A couple of weeks ago (in the September 9th issue) I had another article published in Jinja Shinpō. This article was mainly about Shin’yūsha, an organisation that was set up primarily to run workshops for children at which they could encounter Japan’s traditional culture. It is fairly new — less than ten years old — but it has already developed to offer some events aimed at adults. I have attended quite a few of the events, often with my daughter, and she has generally enjoyed them.
The event that inspired the article was a workshop using traditional Japanese “stone paints”, which are paints made using ground stones as the pigments. There was a shared image, where each child coloured in one part, and they all got to paint two images of their own choice, as well as mixing their own paints once (and then borrowing from other people, because of time limits). My daughter really enjoyed this one.
There are a couple of reasons why Jinja Shinpō is interested in an article about this group. One is that the events are normally held at jinja, and all the participants formally pay their respects to the kami at the end. At that ceremony, the president of Shin’yūsha, the person leading the workshop, and one of the children offer tamagushi on behalf of everyone. I am not sure exactly how the child is chosen, but my daughter was picked last time, so I suspect there is a strong element of “they’ve been to the workshops a few times and will get the etiquette right”, and a policy of choosing children who have not done it before. The other is that the president is Her Imperial Highness Princess Akiko of Mikasa. (She founded Shin’yūsha shortly after completing her PhD (DPhil, technically) at Oxford, and still attends and participates in almost all the workshops — all the ones that I have attended, at least.)
The aim of Shin’yūsha is to preserve valuable elements of Japanese culture by introducing them to children, so that the children will be familiar with them, and maybe even take them up as practitioners. Given my daughter’s current interest in art, for example, it is quite possible that the workshop might lead her to use “stone paints” at some point, which she might not have without it.
The main point of my article was that I think this is a really good idea, and that Shin’yūsha’s workshops are an effective way of doing it. There is a strong emphasis on actively doing something with the traditional culture, whether painting pictures, wearing the clothes, or performing the dance, which is likely to leave a strong impression with the children. Further, the fact that Shin’yūsha’s workshops are almost all open to everyone, and subsidised so that the participation fee is only a couple of thousand yen, is also important. If an area of Japanese culture is having trouble finding people to carry it into the next generation, then it obviously needs to look outside the existing participants, and open workshops are a good way to do that.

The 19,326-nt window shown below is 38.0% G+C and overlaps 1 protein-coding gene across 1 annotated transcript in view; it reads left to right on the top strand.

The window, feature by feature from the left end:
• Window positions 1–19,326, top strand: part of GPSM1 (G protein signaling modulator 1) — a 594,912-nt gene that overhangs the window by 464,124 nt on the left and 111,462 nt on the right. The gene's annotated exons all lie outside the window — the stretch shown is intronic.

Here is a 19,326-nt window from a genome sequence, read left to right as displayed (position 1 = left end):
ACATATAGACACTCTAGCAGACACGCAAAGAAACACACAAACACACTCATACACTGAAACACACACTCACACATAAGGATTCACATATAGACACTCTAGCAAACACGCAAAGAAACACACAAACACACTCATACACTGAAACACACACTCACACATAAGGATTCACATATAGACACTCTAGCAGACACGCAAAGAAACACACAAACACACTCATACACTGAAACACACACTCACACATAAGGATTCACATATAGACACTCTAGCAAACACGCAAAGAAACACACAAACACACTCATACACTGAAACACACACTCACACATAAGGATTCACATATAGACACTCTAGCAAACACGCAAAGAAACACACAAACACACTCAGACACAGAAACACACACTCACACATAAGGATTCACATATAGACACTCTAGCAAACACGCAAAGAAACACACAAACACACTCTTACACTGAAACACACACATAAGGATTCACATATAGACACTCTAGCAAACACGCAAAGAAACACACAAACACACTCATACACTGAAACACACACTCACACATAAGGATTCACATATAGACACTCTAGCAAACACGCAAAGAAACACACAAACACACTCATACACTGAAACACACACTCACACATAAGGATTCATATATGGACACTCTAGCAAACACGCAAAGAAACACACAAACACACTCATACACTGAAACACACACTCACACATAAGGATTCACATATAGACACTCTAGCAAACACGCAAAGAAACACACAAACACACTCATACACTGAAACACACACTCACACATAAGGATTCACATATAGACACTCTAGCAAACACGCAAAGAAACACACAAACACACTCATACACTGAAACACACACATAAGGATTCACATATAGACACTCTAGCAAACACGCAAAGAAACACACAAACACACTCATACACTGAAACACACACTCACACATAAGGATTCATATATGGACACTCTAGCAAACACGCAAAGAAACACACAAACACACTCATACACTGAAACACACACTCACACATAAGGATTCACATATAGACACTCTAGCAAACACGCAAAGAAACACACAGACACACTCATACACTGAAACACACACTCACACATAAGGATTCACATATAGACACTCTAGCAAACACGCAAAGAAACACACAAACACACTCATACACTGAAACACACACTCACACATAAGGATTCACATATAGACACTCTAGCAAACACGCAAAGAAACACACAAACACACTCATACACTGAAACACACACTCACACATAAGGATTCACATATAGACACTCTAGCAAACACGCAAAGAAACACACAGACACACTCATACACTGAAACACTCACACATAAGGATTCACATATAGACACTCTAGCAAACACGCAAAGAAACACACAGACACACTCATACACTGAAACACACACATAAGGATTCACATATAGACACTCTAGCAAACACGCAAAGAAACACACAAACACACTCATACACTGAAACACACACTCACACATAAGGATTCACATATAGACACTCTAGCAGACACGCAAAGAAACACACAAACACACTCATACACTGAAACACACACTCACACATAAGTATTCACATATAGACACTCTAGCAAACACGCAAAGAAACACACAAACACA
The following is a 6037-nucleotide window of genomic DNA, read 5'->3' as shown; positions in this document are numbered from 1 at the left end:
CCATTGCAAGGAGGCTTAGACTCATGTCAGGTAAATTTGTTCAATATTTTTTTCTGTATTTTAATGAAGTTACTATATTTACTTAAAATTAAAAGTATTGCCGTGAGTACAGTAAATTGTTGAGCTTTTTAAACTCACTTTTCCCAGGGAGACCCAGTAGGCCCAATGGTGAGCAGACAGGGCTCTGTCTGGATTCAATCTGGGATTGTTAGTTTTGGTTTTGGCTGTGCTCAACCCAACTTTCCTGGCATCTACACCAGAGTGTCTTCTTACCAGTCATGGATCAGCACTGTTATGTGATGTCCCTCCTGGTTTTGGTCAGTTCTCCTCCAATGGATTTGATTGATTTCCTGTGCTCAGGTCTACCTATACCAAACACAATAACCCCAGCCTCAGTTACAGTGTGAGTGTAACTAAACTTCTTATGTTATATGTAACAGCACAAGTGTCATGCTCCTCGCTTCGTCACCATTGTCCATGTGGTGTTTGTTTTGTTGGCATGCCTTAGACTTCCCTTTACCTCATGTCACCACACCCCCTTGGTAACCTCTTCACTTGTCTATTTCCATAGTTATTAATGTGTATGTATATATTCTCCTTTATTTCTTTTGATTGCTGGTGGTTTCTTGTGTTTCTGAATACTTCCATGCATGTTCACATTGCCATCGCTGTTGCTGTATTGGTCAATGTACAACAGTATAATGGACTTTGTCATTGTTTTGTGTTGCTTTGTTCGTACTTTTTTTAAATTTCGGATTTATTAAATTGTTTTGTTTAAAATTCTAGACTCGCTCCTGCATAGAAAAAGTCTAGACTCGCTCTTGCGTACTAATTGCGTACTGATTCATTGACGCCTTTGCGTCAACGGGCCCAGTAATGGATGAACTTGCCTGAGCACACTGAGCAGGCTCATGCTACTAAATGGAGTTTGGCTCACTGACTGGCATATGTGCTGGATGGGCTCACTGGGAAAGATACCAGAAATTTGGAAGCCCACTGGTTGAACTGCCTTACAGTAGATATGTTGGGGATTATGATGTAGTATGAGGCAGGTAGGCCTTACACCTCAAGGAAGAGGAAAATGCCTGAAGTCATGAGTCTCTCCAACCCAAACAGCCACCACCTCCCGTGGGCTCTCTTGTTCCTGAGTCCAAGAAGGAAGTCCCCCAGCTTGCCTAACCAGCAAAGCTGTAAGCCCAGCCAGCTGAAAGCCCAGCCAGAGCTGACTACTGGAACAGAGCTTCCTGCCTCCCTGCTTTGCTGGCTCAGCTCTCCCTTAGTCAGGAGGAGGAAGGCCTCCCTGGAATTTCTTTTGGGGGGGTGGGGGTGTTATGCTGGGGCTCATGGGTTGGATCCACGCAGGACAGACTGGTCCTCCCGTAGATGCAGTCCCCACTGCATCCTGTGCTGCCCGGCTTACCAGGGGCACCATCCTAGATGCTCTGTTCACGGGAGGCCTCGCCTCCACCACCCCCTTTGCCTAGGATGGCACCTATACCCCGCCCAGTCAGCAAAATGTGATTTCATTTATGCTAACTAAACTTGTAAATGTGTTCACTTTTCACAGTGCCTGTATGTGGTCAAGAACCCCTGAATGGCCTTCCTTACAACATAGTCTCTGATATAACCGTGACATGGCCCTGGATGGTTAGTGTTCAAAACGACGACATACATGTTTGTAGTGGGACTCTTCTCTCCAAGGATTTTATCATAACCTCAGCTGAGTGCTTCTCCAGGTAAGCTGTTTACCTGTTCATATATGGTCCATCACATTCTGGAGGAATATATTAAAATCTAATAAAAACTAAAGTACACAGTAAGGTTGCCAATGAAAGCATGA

Another point that I made in my article was that the same applies to Shinto. Jinja have a serious problem with finding the next generation of priests, and if they are going to solve that problem, Shinto is going to have to look beyond the traditional priestly families. The only reason that there is a problem is that those families are not meeting the need, after all. I suspect that something conceptually similar to Shin’yūsha’s workshops might be helpful.
One thing that I did not touch on in my article, however, is a concern that I have. As I said, Shin’yūsha’s workshops are really good, and subsidised. There are not many opportunities to get that sort of hands-on experience. Television stations have even broadcast about them. However, I have never seen one oversubscribed. Now, these are workshops; the maximum number of participants is thirty, or even fewer. The Tokyo area has a population of over 30 million. It really should not be difficult to get them oversubscribed.
My concern is that the attendance numbers are low because they are workshops held by an Imperial Princess in a jinja, and a lot of people look at this and think “Well, not for people like us, then”. This is wrong; anyone can attend. However, I can see how people might get that impression. I worry that the same may apply to jinja, that too many people think that it’s not for them, because they are not from a jinja family, or do not have ancestors from the area. If people have that impression, then jinja are going to have to work really hard to overcome it, and there is no sign that they are doing that.
This is something that really strikes me about the ujiko system. There’s such an emphasis on portraying it as timeless and unchanging that families who have recently moved may feel that the ujiko community is other people’s business and they would be interfering.
Yes, exactly. And some of the ujiko might well feel the same way. I have no idea whether it is a widespread problem but, as I say, I am concerned.